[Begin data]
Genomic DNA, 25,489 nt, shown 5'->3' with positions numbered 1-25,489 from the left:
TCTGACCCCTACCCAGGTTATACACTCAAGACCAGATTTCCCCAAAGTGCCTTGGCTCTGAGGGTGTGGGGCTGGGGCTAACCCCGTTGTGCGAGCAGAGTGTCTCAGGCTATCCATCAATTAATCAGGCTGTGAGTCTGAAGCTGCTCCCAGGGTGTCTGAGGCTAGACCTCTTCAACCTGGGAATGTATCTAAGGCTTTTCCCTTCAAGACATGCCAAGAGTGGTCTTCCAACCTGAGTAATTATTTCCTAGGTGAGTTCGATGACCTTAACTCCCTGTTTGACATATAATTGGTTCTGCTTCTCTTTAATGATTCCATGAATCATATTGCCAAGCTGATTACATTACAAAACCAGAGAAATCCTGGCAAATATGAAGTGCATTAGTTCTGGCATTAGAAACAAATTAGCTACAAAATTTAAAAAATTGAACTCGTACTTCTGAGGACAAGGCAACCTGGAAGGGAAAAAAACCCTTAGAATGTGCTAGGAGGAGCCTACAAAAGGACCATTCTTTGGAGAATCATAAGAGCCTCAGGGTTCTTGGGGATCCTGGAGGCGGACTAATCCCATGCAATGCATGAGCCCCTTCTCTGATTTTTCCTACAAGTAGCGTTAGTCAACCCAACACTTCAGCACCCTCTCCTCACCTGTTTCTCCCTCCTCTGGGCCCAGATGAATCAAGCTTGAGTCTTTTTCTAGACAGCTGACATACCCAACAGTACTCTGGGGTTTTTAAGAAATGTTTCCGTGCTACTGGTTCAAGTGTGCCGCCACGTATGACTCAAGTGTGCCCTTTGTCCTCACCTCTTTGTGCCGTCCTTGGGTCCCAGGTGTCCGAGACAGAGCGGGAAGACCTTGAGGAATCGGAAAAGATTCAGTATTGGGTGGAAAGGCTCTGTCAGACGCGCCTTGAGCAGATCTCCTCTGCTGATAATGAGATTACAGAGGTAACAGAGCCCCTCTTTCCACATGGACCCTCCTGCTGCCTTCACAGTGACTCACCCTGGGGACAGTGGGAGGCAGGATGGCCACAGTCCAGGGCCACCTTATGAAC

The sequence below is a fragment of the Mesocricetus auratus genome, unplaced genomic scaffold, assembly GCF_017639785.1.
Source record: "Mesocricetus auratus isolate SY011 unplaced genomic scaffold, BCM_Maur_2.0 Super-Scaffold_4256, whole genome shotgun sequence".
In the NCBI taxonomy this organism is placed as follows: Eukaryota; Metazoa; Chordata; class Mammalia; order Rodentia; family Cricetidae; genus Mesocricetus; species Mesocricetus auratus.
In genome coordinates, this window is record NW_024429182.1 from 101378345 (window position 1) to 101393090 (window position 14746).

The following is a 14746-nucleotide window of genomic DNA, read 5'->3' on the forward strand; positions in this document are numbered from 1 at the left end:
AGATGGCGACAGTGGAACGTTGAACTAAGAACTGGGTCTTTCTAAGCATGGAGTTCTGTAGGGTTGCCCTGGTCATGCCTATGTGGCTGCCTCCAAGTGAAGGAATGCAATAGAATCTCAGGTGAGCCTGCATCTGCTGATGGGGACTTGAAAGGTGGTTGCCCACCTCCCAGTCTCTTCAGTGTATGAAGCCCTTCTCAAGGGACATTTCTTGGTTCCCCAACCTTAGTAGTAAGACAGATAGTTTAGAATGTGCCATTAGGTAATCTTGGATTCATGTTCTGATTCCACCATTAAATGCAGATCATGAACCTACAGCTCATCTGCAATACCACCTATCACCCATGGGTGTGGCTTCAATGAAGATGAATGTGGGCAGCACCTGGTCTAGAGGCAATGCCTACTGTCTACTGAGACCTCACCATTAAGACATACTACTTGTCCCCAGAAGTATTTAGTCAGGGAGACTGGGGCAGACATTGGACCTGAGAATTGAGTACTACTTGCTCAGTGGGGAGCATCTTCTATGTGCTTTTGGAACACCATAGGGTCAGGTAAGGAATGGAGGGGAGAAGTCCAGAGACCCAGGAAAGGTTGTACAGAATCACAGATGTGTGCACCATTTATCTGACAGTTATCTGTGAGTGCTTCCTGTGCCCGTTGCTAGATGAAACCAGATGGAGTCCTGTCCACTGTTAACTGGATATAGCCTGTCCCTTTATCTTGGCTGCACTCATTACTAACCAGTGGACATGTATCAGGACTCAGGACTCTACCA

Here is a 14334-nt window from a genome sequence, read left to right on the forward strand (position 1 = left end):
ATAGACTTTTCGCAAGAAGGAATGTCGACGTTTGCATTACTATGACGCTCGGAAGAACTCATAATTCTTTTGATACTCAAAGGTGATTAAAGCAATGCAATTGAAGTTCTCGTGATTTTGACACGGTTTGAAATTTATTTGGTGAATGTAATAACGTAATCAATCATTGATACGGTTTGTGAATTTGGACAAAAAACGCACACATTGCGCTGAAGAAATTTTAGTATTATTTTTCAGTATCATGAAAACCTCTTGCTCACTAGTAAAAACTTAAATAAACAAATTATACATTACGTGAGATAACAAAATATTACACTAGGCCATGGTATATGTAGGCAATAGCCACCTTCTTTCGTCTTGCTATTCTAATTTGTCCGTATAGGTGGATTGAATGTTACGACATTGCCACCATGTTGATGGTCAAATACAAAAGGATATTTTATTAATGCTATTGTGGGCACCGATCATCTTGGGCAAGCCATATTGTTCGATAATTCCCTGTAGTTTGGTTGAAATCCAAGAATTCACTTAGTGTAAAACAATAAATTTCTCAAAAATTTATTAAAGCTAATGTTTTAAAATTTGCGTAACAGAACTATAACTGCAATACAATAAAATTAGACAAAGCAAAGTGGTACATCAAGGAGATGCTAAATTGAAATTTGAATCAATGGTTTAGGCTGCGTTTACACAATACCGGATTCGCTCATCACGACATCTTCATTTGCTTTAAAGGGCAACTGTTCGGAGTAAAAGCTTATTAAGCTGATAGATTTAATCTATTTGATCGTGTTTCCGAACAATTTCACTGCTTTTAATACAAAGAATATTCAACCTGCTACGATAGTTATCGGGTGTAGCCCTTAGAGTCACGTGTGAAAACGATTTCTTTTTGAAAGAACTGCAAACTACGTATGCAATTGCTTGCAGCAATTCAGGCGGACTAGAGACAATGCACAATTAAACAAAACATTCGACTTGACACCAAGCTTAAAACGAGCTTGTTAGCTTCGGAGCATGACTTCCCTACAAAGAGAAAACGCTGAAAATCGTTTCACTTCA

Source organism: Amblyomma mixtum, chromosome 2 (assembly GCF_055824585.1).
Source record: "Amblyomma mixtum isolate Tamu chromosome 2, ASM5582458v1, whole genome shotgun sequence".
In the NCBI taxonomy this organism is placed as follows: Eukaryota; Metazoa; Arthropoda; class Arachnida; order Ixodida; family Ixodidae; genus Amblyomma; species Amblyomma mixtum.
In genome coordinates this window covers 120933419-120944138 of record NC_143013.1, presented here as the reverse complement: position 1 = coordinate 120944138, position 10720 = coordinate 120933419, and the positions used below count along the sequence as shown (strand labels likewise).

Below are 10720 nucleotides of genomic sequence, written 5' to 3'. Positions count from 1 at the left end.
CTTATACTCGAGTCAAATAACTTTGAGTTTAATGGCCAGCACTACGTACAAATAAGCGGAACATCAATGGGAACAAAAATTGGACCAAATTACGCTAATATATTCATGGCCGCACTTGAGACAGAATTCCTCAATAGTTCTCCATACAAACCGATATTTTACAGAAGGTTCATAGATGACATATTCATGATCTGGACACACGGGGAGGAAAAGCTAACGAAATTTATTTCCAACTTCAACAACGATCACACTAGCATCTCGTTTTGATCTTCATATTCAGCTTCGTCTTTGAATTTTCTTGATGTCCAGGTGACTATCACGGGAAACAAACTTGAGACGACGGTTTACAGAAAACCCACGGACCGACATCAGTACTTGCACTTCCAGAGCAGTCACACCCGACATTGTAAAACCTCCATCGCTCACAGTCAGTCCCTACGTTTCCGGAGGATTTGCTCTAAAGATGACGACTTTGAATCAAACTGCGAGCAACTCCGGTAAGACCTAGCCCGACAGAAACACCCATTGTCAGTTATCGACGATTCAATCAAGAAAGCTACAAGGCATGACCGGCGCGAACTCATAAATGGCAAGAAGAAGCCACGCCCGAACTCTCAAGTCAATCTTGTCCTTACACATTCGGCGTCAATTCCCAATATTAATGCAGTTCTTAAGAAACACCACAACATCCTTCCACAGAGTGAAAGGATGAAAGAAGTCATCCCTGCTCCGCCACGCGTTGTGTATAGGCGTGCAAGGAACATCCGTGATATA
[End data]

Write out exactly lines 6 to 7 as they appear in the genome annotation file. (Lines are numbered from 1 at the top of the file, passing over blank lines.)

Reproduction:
In genome coordinates, this window is record NW_024429182.1 from 101378345 (window position 1) to 101393090 (window position 14746).

The following is a 14746-nucleotide window of genomic DNA, read 5'->3' on the forward strand; positions in this document are numbered from 1 at the left end: